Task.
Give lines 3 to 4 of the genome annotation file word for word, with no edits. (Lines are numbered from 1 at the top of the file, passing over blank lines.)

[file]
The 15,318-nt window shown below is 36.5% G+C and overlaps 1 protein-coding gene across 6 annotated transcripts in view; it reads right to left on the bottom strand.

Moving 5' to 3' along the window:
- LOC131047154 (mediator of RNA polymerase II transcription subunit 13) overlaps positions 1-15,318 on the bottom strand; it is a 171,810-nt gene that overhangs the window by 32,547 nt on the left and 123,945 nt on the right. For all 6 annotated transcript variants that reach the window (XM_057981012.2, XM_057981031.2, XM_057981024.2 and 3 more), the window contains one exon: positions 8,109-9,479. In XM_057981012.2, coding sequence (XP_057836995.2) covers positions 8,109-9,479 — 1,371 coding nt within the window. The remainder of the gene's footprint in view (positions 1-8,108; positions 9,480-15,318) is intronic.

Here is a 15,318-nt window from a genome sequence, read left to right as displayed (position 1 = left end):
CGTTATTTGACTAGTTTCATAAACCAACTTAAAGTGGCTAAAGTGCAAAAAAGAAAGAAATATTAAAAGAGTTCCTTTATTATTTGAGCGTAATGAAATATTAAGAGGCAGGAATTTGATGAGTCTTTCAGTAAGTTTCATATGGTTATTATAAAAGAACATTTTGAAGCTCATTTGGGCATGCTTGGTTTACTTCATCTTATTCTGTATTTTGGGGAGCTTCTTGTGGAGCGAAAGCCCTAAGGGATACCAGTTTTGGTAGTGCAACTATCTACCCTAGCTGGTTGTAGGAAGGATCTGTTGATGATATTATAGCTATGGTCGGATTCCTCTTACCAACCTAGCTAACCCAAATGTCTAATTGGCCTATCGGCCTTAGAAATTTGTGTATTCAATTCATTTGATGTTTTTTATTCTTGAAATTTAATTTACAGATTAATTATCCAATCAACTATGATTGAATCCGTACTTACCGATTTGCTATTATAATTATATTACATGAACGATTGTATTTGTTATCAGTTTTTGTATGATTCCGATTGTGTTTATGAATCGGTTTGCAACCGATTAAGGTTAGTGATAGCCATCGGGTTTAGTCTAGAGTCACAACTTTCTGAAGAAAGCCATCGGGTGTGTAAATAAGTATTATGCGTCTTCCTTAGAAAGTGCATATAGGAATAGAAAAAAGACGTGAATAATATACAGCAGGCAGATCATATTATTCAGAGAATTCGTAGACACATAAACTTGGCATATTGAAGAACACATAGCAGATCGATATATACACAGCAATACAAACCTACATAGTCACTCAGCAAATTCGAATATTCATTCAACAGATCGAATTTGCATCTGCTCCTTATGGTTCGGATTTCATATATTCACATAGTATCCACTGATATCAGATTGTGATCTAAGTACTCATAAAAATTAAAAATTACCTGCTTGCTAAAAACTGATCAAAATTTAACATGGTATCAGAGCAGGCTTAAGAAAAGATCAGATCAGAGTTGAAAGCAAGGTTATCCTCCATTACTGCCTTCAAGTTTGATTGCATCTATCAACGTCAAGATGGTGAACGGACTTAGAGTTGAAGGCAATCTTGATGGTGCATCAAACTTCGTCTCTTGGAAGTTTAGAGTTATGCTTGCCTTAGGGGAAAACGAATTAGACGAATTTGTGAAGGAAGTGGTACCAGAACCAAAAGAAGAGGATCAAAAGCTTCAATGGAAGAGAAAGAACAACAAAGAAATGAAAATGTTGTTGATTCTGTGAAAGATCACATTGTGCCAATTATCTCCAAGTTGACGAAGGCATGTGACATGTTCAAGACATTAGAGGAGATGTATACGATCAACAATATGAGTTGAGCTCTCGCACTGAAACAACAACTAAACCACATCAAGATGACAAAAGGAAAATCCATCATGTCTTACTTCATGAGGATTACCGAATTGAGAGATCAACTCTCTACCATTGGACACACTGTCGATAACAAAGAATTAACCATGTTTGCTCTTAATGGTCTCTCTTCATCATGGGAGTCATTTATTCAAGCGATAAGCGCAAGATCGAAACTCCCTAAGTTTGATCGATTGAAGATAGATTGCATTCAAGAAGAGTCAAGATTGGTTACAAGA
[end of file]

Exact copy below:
- LOC131047154 (mediator of RNA polymerase II transcription subunit 13) overlaps positions 1-15,318 on the bottom strand; it is a 171,810-nt gene that overhangs the window by 32,547 nt on the left and 123,945 nt on the right. For all 6 annotated transcript variants that reach the window (XM_057981012.2, XM_057981031.2, XM_057981024.2 and 3 more), the window contains one exon: positions 8,109-9,479. In XM_057981012.2, coding sequence (XP_057836995.2) covers positions 8,109-9,479 — 1,371 coding nt within the window. The remainder of the gene's footprint in view (positions 1-8,108; positions 9,480-15,318) is intronic.

Here is a 15,318-nt window from a genome sequence, read left to right as displayed (position 1 = left end):